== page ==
But all that finally seems to be changing as well. I constantly hear about writers who are pushing the boundaries of how to get their work into their readers’ hands — Elizabeth Bear, Catherynne M. Valente, Scott Sigler, many others to numerous to mention — and no one seems to think any less of them for doing it.
Is it safe to jump? There’s space to land, just there, and I can grab that bar, loop my hand through that strap, I might just be able to hold on —
But I’ve still been standing here, keeping my feet on solid ground — because I keep walking into these huge bookstores, your Barnes and Nobles, your Borders, and thinking, man, somebody’s getting published, still. No matter how hard everyone says it is, all these people are still getting published. And I still want it. I still want to be a “real” writer, whatever that means, and I want to walk into one of these big box stores and see my book on some big colorful cardboard end cap display. Soon to be a major motion picture.
Well, maybe. It could still happen. And it’s starting to look like I could do both — like publishers just might not think a writer’s been tainted and ruined and untouchable if they’ve dabbled in self-publishing. And I don’t know about you, but whenever I’m presented with two tempting options — I do like to choose both of them, whenever possible.
All these years, while waiting and watching, I’ve been telling stories. Reading them aloud at coffeeshops and conventions. I became almost more interested in the readings themselves than in the idea of getting my stories out there in print — I love the performance, I love the immediacy of the audience reaction, I love how much it’s taught me about language and about the sound and meter and rhythm of my words.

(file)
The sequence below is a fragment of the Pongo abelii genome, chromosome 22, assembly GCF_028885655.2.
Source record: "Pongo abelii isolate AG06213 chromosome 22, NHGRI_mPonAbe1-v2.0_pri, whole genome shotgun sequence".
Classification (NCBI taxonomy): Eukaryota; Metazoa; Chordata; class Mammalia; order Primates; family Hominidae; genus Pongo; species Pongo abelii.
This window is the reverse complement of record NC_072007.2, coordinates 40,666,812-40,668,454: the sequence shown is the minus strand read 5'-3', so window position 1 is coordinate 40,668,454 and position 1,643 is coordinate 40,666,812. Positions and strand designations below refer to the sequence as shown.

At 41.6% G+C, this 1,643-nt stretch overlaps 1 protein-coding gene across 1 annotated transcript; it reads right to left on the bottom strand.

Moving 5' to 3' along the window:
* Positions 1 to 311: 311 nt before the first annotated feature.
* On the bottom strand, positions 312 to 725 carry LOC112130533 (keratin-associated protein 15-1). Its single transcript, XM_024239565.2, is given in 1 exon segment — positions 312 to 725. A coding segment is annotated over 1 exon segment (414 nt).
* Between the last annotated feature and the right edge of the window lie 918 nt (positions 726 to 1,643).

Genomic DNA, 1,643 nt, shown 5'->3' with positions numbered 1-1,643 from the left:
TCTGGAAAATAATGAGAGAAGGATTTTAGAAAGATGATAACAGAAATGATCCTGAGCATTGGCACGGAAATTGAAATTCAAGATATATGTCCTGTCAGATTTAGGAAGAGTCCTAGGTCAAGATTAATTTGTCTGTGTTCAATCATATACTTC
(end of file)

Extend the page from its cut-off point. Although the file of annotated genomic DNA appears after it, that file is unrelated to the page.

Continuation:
Some of my words ended up in print anyway. I have had one book of original short fiction published, by a small start-up publishing house that never quite found a distributor for it. That book, Counting From Ten, does have a small but intense fan-base of people who have purchased it from me in person, or on-line.
Those fans, my readers and listeners, have been asking for years — when will you have another book out?
I haven’t known what to tell them. While I’m not sorry about releasing Counting From Ten, I don’t think I’d want to go the small-press route again — not one that didn’t have an established distributor, at least. But I just didn’t think I’d have a chance with a larger publisher. Not with my short stories, at any rate.
Short fiction has, for whatever reason, kind of dwindled in value in the publishing marketplace over the last few years. Magazines devoted to short fiction are slowly disappearing. And selling a single-author anthology of short fiction, like this one, to a major publisher is — from what I hear — practically impossible, unless you already have an established following. Nobody’s interested in short fiction anymore, the argument goes.
I finally decided — I know people who are interested, why not take my short fiction directly to them, and save my novel-length fiction for a more conventional approach to getting published?
It feels like the right decision. It’s certainly the simplest, cleanest decision, the best way to jump into two worlds at once. I’m just sorry it’s taken me so long to get here.
After all, people have told me for years — you should do what scares you. So now you know. This book scares me.
I like to think it will scare you, as well.
— Michael Montoure, September, 2010